The terms “margin of safety” and its related term “factor of safety” are worth discussing since they are often misunderstood. They have specific meanings in the structural engineering of an aircraft. For starters, let’s shorten the terms: Margin or “MS” means margin of safety and “FS” means factor of safety. Margins are calculated for each part of the structure and often for several places on the part. Each margin applies for one specific load condition, one location on a part, and one mode of failure.

The equation for the margin of safety in its simplest form is:

The terms of this equation must be consistent. The units have to match and the load or stress conditions need to be equivalent. The factors of safety, which have no units, are often used to make the conditions match. For example, the ultimate tensile stress of a material can be used with the limit stress on a part and an ultimate factor of safety. The result will be the ultimate margin for that case:

When the margin is exactly zero, it means that, while the strength is adequate, there’s nothing beyond that. There’s no reserve. But since the strength is adequate, whatever is being described by the margin is acceptable for that specific condition. When the margin is positive, that means that the condition has some reserve strength, which is why it’s called a margin of safety, and when it’s negative it means that the part is not strong enough.

When we’ve done the calculation and have the margin, it’s always shown with either a + or – sign as in this example:

People often underline them, too, to make it easier to spot on a page of calculations.

The major structural strength requirement for an airplane is that it must not fail at “ultimate” load and must not have, as the FAA elegantly and precisely puts it, “detrimental, permanent deformation” at “limit” load. Limit load is a very important phrase that means the maximum load on a part after considering all of the load conditions that might affect it. In the MS equation on the previous page, the applied load or stress is always limit load or ultimate load. There’s usually no point in checking a part for some load that’s less than limit, is there?

## Calculating Margins and Load Limits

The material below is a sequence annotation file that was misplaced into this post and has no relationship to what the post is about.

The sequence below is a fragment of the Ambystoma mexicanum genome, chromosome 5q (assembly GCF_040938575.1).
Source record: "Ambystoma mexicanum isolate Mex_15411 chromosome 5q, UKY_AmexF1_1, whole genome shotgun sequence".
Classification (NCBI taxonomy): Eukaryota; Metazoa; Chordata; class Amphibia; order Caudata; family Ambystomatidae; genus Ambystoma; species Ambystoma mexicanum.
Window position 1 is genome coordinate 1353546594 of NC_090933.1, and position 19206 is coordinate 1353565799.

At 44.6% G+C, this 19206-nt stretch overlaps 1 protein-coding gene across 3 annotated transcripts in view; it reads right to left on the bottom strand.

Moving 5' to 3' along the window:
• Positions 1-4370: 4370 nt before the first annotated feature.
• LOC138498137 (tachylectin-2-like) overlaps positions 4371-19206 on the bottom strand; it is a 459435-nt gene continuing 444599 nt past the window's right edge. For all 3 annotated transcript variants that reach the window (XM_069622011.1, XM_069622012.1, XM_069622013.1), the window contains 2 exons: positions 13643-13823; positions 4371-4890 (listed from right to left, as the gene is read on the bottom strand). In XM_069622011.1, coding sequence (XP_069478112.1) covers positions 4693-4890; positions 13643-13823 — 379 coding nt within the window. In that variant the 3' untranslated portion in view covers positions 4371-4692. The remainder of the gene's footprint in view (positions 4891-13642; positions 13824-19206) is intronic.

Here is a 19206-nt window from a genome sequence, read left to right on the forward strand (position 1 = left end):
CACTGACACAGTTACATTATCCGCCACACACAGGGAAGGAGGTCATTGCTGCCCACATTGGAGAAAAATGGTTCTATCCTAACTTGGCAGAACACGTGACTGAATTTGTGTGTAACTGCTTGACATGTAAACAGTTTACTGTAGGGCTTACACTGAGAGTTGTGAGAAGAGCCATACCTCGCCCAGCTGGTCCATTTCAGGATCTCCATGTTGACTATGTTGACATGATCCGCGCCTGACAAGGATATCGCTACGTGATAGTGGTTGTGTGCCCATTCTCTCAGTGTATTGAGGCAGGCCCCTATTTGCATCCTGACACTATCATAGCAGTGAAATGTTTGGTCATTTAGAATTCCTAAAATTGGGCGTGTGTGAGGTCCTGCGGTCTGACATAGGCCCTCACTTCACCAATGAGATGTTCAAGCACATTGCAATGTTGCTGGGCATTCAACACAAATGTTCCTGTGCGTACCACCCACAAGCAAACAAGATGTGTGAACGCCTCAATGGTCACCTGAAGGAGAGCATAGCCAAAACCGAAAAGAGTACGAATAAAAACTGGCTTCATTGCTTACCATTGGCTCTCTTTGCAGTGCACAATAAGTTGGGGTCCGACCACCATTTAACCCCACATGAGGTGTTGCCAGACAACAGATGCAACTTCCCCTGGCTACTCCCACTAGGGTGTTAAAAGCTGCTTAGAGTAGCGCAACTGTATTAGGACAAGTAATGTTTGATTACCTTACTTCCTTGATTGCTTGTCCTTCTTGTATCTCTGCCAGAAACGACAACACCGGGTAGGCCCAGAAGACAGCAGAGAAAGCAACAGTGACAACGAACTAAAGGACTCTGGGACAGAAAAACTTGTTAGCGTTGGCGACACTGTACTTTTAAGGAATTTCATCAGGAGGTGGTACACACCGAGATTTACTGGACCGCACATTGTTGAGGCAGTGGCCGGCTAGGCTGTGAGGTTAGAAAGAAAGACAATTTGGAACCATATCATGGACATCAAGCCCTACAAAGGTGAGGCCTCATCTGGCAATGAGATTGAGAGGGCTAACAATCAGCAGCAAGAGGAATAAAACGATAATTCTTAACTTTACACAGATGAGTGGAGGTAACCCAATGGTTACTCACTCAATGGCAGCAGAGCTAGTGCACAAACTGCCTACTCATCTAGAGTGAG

Every part that’s important gets analyzed and a margin calculated for it. Somewhere in the analysis report, usually as an appendix, there’s a long table listing all of the parts and their margins, and the loads that produced it. The fasteners that attach the part are analyzed, too, as well as the holes for them.

The loads might be aerodynamic, they might be landing loads, or they could be loads that a pilot applies to the control system. They might be from the operation of an engine, or even from a combination of applied loads acting simultaneously. The engineer has to consider every possible load case that affects a part and decide which one is the worst. That’s the load called limit.

The strength often comes from books like MMPDS, Metallic Materials Properties Development and Standardization, which gives material properties for the metals commonly used in Experimental (and certified) aircraft, as well as the fasteners. It also includes a bit of data about tubes, welds, and cables. And it has an excellent first chapter describing how the data is meant to be used, plus a later chapter about statistics. While this is excellent data, it’s often not all we need because aircraft usually have some parts that are “critical” in buckling. Buckling strengths need to be calculated for each specific circumstance, and other articles later in this series will delve into that. Or a part might be critical in bending, and we’ll need to determine the strength in bending.

Critical means that’s the condition defining the limit load. An engineer might say that the limit load is 1,800 pounds, for example, and that the part is critical in buckling, or that the critical case is the negative G-load case. Typically we don’t know what the critical case is until we’ve considered all of them.

Some materials like plastics and composites aren’t in MMPDS, and we’ll have to scratch around for data for them. When we’re doing that, remember that just as we found the highest possible load case, we need to find the minimum strength that materials might have. Since many commercial data resources list typical properties rather than minimums, we might need to dig a bit.